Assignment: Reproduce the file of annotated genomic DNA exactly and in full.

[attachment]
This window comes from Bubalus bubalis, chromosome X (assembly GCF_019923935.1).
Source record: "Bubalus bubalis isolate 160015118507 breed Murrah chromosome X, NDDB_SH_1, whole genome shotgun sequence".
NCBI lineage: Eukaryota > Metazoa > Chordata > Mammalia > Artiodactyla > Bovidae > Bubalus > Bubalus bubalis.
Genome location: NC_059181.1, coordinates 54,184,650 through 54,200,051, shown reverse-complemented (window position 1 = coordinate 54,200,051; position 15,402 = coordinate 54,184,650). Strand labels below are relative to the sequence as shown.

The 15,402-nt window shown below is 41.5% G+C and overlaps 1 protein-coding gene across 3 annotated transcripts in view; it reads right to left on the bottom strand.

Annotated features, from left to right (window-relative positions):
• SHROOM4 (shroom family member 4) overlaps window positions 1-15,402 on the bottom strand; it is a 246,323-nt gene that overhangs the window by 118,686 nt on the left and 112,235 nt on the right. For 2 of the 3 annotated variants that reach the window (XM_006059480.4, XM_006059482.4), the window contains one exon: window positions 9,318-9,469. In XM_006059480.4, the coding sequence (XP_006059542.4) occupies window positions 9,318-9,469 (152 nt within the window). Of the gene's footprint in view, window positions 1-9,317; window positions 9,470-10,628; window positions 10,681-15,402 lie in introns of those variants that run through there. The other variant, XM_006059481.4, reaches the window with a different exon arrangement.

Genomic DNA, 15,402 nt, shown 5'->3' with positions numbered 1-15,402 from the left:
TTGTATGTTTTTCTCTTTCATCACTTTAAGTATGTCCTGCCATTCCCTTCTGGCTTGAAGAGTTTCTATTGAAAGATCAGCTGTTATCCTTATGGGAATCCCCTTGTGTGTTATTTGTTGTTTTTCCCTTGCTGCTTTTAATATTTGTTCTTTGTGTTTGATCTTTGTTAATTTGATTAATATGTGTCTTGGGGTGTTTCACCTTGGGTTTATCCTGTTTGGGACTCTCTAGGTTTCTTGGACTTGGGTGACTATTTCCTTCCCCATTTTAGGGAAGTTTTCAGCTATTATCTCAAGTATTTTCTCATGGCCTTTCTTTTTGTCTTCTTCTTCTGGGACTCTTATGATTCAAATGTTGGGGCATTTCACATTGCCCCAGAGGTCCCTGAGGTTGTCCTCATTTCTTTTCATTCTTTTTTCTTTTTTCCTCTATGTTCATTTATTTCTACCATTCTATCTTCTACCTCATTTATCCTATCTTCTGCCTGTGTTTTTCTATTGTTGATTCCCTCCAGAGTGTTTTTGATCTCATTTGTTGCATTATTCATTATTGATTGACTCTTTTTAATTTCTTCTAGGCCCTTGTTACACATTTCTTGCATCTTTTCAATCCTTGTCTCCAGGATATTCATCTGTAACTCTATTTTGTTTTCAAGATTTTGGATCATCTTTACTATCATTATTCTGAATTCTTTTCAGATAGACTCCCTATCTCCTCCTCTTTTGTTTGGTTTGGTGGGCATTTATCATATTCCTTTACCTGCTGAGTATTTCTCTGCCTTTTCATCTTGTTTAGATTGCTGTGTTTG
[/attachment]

This window comes from Bubalus bubalis, chromosome X (assembly GCF_019923935.1).
Source record: "Bubalus bubalis isolate 160015118507 breed Murrah chromosome X, NDDB_SH_1, whole genome shotgun sequence".
NCBI lineage: Eukaryota > Metazoa > Chordata > Mammalia > Artiodactyla > Bovidae > Bubalus > Bubalus bubalis.
Genome location: NC_059181.1, coordinates 54,184,650 through 54,200,051, shown reverse-complemented (window position 1 = coordinate 54,200,051; position 15,402 = coordinate 54,184,650). Strand labels below are relative to the sequence as shown.

The 15,402-nt window shown below is 41.5% G+C and overlaps 1 protein-coding gene across 3 annotated transcripts in view; it reads right to left on the bottom strand.

Annotated features, from left to right (window-relative positions):
• SHROOM4 (shroom family member 4) overlaps window positions 1-15,402 on the bottom strand; it is a 246,323-nt gene that overhangs the window by 118,686 nt on the left and 112,235 nt on the right. For 2 of the 3 annotated variants that reach the window (XM_006059480.4, XM_006059482.4), the window contains one exon: window positions 9,318-9,469. In XM_006059480.4, the coding sequence (XP_006059542.4) occupies window positions 9,318-9,469 (152 nt within the window). Of the gene's footprint in view, window positions 1-9,317; window positions 9,470-10,628; window positions 10,681-15,402 lie in introns of those variants that run through there. The other variant, XM_006059481.4, reaches the window with a different exon arrangement.

Genomic DNA, 15,402 nt, shown 5'->3' with positions numbered 1-15,402 from the left:
TTGTATGTTTTTCTCTTTCATCACTTTAAGTATGTCCTGCCATTCCCTTCTGGCTTGAAGAGTTTCTATTGAAAGATCAGCTGTTATCCTTATGGGAATCCCCTTGTGTGTTATTTGTTGTTTTTCCCTTGCTGCTTTTAATATTTGTTCTTTGTGTTTGATCTTTGTTAATTTGATTAATATGTGTCTTGGGGTGTTTCACCTTGGGTTTATCCTGTTTGGGACTCTCTAGGTTTCTTGGACTTGGGTGACTATTTCCTTCCCCATTTTAGGGAAGTTTTCAGCTATTATCTCAAGTATTTTCTCATGGCCTTTCTTTTTGTCTTCTTCTTCTGGGACTCTTATGATTCAAATGTTGGGGCATTTCACATTGCCCCAGAGGTCCCTGAGGTTGTCCTCATTTCTTTTCATTCTTTTTTCTTTTTTCCTCTATGTTCATTTATTTCTACCATTCTATCTTCTACCTCATTTATCCTATCTTCTGCCTGTGTTTTTCTATTGTTGATTCCCTCCAGAGTGTTTTTGATCTCATTTGTTGCATTATTCATTATTGATTGACTCTTTTTAATTTCTTCTAGGCCCTTGTTACACATTTCTTGCATCTTTTCAATCCTTGTCTCCAGGATATTCATCTGTAACTCTATTTTGTTTTCAAGATTTTGGATCATCTTTACTATCATTATTCTGAATTCTTTTCAGATAGACTCCCTATCTCCTCCTCTTTTGTTTGGTTTGGTGGGCATTTATCATATTCCTTTACCTGCTGAGTATTTCTCTGCCTTTTCATCTTGTTTAGATTGCTGTGTTTG